Winning Over the Latino Vote

As the Hispanic population continues to surge,  US Census projections show that after 2030 about 1 out of every 4 Americans will be of Hispanic descent.  Are we ready for a Latino or Latina President in the White House?

Politicians seeking office in the next two decades should seriously consider brushing up on their high school Spanish.  The Hispanic vote will be up for grabs and whoever best understands the Latino political psyche will, undoubtedly, come out ahead.  Although the spotlight continues to swirl around bipartisan bickering in Washington, the next battle lines to be drawn will be over the Hispanic voter.

Unlike their ‘compadres’ who are better established in the US, most foreign-born Latinos have fled from a politically entangled economy in their country to come to the US. The emotional scars inflicted on these potential U.S. voters have left a lasting effect of deep rooted mistrust for any political party. Even here in the U.S. these same voters are currently witnessing Washington lawmakers grapple with potentially polarizing issues such as the aggressive patrolling along the US-Mexican border.

For some it may be deja vous, all over again! Back in their home country, Latino voters have had their fill of empty political promises, placating rhetoric, and unscrupulous lawmakers to the extent that if a political analyst in Washington sought a reliable barometer to measure voter apathy after a political event, any Latino voter over the age of 25 would qualify. They have seen and heard it all!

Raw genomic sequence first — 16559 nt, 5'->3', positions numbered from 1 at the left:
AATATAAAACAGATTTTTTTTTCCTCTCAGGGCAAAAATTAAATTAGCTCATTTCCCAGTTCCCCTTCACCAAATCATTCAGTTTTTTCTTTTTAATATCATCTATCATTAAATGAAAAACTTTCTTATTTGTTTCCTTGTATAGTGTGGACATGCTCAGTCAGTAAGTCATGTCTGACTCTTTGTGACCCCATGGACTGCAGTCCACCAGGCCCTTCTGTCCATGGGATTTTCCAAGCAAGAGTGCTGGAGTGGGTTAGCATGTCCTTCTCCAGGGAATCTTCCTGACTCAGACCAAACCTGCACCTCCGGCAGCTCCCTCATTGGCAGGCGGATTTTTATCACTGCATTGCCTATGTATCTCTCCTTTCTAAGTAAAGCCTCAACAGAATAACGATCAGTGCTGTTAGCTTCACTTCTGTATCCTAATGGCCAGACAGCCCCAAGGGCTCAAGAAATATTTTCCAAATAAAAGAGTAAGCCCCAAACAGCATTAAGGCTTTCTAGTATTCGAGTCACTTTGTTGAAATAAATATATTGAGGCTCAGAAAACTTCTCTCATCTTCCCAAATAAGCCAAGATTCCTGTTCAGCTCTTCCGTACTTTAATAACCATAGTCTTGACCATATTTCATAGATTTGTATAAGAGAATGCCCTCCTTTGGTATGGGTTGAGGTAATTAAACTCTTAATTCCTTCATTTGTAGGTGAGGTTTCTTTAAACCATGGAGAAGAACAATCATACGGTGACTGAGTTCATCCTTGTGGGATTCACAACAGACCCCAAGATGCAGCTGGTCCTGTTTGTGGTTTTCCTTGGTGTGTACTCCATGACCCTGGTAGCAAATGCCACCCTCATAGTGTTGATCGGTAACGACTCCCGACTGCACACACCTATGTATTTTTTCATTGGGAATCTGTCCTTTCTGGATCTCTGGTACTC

Where there is apathy, complacency is not far behind. Any candidate who believes that the Latino voter can be won with a couple of ‘slick’ promotional ads may be in for a surprise. Latino voters are not only hard to win over but even tougher to gauge.  Why?

When asked how they feel about a candidate, one should be prepared to hear what one wishes to hear. Latinos, by nature, do not like to disagree openly with people outside of their inner family circle. They will say just the right words to give the impression that they are in full agreement. What they truly feel remains ‘in the family’.

The Latino voter requires patience and reliable research to grasp their concerns. They may speak the same language, Spanish, but the cultural ’engines’ that power their individual and collective emotions vary widely.  A ‘one-message for all’ strategy may miss this coveted target altogether.

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